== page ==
Night of 31st October to 1st November

Halloween is a great time to travel to Dublin, as the city is decorated all over with pumpkins, candles and spider webs. Book flights to Dublin and see another side to Temple Bar in autumn colours – and infused with the spirit of Halloween.

Origin

We’ve all seen the American version of the feast in movies on both the big and small screen. But did you know the origin of Halloween is Celtic and in fact, it hails from Ireland?

The festival originates from the pagan festival, Samhain, Lord of the Dead, which was celebrated by the Celts of Ireland, Scotland, Wales and Brittany on the 31st October. The Celts believed that the 1st November was the start of the new year and the coming of winter and souls from the dead, ghosts, goblins and witches would return on the eve of the new year. For this reason, people wore masks, costumes and lit bonfires to scare away the evil spirits.

As another Irish folk tale goes, a greedy man called Jack O’Lantern once made a bargain with the devil in which he promised not to take his soul. But Jack’s deal didn’t turn out as well as he’d hoped. When he died he wasn’t considered good enough to go to heaven, but couldn’t go to hell because the devil couldn’t take his soul due to his promise.

As a result, poor old Jack ended up wandering the streets with nowhere to go. He had no light to see his way so the devil gave him a burning ember from hell, which he placed in his favourite fruit – a turnip. So this is where the tradition of carving out pumpkins and putting candles in them comes from.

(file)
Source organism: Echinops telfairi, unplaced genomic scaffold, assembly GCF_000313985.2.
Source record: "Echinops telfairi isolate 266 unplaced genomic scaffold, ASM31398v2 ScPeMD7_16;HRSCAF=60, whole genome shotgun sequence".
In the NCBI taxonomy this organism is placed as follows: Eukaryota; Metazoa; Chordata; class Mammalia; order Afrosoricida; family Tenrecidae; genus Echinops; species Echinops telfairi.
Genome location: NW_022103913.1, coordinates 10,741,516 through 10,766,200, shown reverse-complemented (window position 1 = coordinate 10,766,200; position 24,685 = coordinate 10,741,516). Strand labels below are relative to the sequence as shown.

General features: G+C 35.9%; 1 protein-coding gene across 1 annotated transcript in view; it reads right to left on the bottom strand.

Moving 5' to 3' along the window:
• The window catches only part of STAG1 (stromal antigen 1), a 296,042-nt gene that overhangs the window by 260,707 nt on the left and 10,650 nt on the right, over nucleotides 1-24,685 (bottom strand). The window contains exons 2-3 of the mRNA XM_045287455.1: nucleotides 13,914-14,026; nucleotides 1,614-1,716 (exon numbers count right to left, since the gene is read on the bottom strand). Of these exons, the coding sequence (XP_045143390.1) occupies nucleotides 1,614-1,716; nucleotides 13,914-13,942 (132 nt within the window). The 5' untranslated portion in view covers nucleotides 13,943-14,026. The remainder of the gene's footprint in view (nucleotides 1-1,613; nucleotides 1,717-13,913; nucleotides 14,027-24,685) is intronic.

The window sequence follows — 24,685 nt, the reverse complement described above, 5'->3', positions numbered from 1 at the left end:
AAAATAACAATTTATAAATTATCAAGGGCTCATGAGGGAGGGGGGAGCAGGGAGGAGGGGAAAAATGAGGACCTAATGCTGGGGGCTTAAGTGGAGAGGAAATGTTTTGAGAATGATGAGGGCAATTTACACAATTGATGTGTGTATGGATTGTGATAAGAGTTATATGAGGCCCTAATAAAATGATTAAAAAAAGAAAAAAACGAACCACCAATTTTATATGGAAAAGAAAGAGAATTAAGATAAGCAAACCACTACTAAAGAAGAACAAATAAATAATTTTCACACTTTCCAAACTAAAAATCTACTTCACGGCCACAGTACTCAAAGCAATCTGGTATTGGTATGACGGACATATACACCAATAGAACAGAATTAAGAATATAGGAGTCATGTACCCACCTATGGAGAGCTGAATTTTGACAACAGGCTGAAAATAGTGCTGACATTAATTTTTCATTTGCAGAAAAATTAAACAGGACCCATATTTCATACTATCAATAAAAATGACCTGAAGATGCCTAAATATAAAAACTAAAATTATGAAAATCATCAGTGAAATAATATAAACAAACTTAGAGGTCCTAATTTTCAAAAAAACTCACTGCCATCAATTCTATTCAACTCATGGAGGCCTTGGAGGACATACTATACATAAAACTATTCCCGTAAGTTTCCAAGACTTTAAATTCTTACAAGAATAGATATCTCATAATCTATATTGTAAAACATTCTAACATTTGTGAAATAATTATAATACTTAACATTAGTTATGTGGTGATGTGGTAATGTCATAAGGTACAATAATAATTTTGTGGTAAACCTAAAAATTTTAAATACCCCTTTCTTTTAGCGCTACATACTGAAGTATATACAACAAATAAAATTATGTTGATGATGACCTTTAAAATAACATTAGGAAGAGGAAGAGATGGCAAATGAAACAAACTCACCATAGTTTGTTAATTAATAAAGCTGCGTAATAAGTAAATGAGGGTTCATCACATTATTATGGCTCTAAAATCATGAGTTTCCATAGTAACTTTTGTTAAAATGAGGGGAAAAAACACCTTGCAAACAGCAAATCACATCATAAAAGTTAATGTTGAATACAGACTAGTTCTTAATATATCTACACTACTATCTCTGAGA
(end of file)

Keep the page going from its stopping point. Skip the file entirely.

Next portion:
Today

 You’ll find Halloween parties all over Dublin during the bank holiday weekend – from pub events to private gatherings. But the highlight of the festival is the Samhain Halloween Parade in Downtown Dublin, where you’ll see a host of outrageous costumes – from dragons, ghosts and witches, to samba dancers!

The 31st October is Hallow fest, where children don their scariest garments and head out onto the streets to knock on their neighbours doors and ask from treats.

A more sporty tradition that coincides with Halloween in Dublin is the Dublin Marathon on October 31. Swap your broomsticks and pointy hats for trainers and a tracksuit and you can take part in both – or you can simply watch from the sidelines.

For more general information on the city, check out our Dublin Guide.

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